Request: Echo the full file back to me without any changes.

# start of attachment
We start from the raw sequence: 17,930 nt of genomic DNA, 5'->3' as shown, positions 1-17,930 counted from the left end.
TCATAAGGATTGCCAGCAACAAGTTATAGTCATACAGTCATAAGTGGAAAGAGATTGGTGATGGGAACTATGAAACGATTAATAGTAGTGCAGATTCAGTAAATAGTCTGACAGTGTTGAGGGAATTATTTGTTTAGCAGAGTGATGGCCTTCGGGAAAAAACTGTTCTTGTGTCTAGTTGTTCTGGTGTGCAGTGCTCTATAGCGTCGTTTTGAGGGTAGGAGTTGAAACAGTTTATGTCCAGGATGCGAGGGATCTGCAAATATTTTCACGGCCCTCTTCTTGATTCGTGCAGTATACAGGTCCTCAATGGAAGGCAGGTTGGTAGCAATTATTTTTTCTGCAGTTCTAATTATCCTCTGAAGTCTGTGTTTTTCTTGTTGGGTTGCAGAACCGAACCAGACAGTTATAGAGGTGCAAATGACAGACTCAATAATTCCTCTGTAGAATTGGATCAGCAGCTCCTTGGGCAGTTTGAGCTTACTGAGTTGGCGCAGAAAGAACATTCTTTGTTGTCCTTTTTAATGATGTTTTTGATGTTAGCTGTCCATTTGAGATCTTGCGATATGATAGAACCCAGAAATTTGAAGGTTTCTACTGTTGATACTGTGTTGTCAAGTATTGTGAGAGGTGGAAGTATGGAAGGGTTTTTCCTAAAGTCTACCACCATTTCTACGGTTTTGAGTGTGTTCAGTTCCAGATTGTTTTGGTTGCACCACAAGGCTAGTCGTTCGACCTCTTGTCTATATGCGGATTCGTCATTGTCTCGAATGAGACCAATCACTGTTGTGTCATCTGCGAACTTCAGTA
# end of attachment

We start from the raw sequence: 17,930 nt of genomic DNA, 5'->3' as shown, positions 1-17,930 counted from the left end.
TCATAAGGATTGCCAGCAACAAGTTATAGTCATACAGTCATAAGTGGAAAGAGATTGGTGATGGGAACTATGAAACGATTAATAGTAGTGCAGATTCAGTAAATAGTCTGACAGTGTTGAGGGAATTATTTGTTTAGCAGAGTGATGGCCTTCGGGAAAAAACTGTTCTTGTGTCTAGTTGTTCTGGTGTGCAGTGCTCTATAGCGTCGTTTTGAGGGTAGGAGTTGAAACAGTTTATGTCCAGGATGCGAGGGATCTGCAAATATTTTCACGGCCCTCTTCTTGATTCGTGCAGTATACAGGTCCTCAATGGAAGGCAGGTTGGTAGCAATTATTTTTTCTGCAGTTCTAATTATCCTCTGAAGTCTGTGTTTTTCTTGTTGGGTTGCAGAACCGAACCAGACAGTTATAGAGGTGCAAATGACAGACTCAATAATTCCTCTGTAGAATTGGATCAGCAGCTCCTTGGGCAGTTTGAGCTTACTGAGTTGGCGCAGAAAGAACATTCTTTGTTGTCCTTTTTAATGATGTTTTTGATGTTAGCTGTCCATTTGAGATCTTGCGATATGATAGAACCCAGAAATTTGAAGGTTTCTACTGTTGATACTGTGTTGTCAAGTATTGTGAGAGGTGGAAGTATGGAAGGGTTTTTCCTAAAGTCTACCACCATTTCTACGGTTTTGAGTGTGTTCAGTTCCAGATTGTTTTGGTTGCACCACAAGGCTAGTCGTTCGACCTCTTGTCTATATGCGGATTCGTCATTGTCTCGAATGAGACCAATCACTGTTGTGTCATCTGCGAACTTCAGTA